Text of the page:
Maharaja Gaj Singh II, head of the Rathore clan, the warrior caste that reigned over the kingdom of Marwar-Jodhpur in present-day Rajasthan, northwest India, for the better part of 500 years, dabs at his forehead with a handkerchief, sips from a bottle of water and launches into a yarn about a famous pair of pants. Not his pants, per se, but the jodhpurs (think riding breeches, tight to the knee, billowy above it) displayed nearby in a case at the Royal Ontario Museum, threads which came to be known worldwide thanks to the Maharaja’s ancestor, Sir Pratap Singh.
Pratap, the story goes, was chosen to represent his family at Queen Victoria’s Jubilee in 1887 in London, a celebration he travelled to by boat and then overland from Cairo, while his clothes and jewels continued by sea until the boat, alas, sank, a nautical disaster that deprived him of the finery he had been planning to wear to the Queen’s party. What Pratap, a crack soldier and daring horseman, didn’t lose were the riding pants he had on when he arrived.
Well, explained the present-day Maharaja, his ancestor was a fine dresser, indeed, but not well outfitted with an ability to speak English. Upon the direction of “some English grandee,” he headed off to Savile Row to see a tailor. He put his riding pants on the table to show the tailor, who asked him, “What is this, sir?” recalls the Maharaja, breaking into a grin. “And he pointed at the pants and he said, “This is jodhpur,” and so the tailor made him dress jodhpurs. “That’s what he wore for the Queen’s ceremony — and that’s how jodhpurs got their name.”
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How the Maharaja came to be at a museum in Toronto on a brutally cold Wednesday morning in early March is another story rife with unforeseen twists. The first occurred when the Maharaja’s father died in a plane crash in 1952, and his four-year-old son became the head of a centuries-old royal dynasty. The next, a biggie, came 19 years later, when then-Indian Prime Minister Indira Gandhi’s government eliminated privy purses, the annual allowances the government paid out to an assortment of royal families in what were formerly known as the princely states.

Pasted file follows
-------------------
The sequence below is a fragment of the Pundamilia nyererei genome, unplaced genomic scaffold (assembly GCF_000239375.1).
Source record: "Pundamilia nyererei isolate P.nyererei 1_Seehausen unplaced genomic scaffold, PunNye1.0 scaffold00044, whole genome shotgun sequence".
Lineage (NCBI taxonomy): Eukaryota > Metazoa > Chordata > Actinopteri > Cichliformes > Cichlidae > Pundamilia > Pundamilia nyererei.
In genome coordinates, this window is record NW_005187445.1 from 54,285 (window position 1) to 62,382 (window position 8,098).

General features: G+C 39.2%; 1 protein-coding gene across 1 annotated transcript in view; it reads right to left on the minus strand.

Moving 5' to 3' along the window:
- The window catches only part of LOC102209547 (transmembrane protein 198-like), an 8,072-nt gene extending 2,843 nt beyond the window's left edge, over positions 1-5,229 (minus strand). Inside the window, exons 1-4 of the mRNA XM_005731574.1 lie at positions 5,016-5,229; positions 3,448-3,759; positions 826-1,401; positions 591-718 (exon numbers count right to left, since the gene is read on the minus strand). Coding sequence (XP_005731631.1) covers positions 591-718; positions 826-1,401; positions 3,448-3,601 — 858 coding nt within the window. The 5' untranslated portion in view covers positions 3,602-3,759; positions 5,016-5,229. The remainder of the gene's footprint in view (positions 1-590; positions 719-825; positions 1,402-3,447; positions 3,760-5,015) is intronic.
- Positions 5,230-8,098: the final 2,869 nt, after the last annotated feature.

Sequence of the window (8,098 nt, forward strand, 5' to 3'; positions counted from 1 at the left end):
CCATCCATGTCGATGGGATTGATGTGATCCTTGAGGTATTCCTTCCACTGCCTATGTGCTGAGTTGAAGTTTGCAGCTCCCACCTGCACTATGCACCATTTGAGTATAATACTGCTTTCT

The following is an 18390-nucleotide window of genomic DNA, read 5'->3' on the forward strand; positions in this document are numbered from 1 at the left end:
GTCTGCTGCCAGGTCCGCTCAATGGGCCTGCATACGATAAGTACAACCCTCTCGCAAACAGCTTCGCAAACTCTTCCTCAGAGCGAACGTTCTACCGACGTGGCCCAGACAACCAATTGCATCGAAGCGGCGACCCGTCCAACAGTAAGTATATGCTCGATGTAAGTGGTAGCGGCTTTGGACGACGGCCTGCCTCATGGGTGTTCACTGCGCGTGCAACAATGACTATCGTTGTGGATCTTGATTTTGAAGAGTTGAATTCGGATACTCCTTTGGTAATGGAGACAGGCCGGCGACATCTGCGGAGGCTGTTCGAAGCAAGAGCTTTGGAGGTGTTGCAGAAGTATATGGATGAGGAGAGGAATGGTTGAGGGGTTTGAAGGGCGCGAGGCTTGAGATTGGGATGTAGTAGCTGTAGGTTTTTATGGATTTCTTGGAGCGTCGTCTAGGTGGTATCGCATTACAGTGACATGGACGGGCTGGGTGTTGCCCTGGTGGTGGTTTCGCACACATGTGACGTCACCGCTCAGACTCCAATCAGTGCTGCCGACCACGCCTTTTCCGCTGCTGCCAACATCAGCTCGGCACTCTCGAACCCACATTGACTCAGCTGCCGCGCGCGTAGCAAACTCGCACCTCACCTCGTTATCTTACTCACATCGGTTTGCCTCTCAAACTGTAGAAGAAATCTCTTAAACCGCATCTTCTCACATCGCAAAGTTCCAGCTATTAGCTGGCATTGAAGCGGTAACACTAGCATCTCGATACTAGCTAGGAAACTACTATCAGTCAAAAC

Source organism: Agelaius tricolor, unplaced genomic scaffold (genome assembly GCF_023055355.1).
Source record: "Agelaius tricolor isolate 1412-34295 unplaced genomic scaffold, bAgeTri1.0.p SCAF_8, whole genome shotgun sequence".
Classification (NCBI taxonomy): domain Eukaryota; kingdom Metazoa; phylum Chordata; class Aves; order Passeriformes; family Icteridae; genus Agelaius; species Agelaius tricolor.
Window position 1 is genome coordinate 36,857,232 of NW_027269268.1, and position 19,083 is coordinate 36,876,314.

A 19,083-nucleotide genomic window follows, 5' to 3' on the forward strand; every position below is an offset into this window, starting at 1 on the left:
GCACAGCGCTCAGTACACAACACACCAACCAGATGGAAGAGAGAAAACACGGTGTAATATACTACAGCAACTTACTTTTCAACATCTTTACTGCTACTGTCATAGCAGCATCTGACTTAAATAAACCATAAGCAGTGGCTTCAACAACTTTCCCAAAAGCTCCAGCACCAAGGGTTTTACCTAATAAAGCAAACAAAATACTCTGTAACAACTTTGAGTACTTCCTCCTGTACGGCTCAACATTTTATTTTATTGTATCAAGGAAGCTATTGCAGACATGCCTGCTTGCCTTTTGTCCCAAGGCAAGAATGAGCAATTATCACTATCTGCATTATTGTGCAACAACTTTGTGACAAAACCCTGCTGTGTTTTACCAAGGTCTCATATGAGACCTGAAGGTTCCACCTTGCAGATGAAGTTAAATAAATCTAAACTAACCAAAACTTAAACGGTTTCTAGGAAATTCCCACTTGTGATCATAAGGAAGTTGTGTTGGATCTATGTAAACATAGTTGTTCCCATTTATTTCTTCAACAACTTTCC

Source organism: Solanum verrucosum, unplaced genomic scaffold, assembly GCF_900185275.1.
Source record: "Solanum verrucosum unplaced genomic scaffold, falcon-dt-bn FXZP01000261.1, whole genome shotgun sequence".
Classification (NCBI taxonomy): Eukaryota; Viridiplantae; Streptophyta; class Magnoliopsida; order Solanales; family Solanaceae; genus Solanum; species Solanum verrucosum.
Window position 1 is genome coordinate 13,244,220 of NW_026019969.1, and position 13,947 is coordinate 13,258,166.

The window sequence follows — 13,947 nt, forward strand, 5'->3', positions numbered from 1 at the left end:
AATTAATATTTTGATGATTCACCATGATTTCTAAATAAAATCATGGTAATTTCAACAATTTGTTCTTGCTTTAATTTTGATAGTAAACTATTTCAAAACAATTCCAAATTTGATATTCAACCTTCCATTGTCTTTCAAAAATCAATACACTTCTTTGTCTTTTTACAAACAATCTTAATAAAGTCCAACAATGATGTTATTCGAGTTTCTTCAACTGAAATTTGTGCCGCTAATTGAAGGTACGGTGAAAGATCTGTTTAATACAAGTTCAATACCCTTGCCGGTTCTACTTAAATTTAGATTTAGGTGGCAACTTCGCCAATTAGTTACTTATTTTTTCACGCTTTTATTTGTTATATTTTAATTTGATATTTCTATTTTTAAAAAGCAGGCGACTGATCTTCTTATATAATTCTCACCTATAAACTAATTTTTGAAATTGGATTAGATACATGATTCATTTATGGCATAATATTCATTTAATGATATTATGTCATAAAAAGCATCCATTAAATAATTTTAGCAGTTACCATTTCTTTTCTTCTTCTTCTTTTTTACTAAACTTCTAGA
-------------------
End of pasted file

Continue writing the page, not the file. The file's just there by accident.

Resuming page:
Suddenly, the Maharaja, a one-time student of the British boarding school system and Oxford University philosophy graduate, had to get a real job. Being present at the ROM decades later for the grand opening of a spectacular (truly) touring exhibit featuring more than 250 royal treasures — paintings of Vishnu floating in the cosmic waters, a 17th-century red silk-velvet-cotton royal tent, a custom 1927 silver Rolls-Royce Phantom, a bedazzling diamond and emerald turban ornament, to name a few — curated from the Maharaja’s private family collection and the museum trust he created in 1972, is part of the gig.
Not that the Maharaja seems to mind it much. He is impeccably polite, laughs easily, shakes hands upon introduction and again as a farewell, and invites a stranger to plunk down beside him on a bench back-dropped by an elephant installation topped by a silver riding chair, or howdah. He then relates the story of how a royal family that had its funding cut off transformed itself into the kings of Indian cultural preservation and heritage tourism.
It wasn’t easy, at first. “There was a feeling of being let down,” the Maharaja says, referring to Gandhi’s decision to kill the privy payments. “I had just come away from university, a young student with lots of ideas, and suddenly fell flat, because from being privileged, we became the targeted.” The princely states had been pals of the British, who were no great lovers of the Indian independence movement. As symbols, the royal families represented the old guard, the old ways and, as large land and property holders, a new taxable revenue source for the government.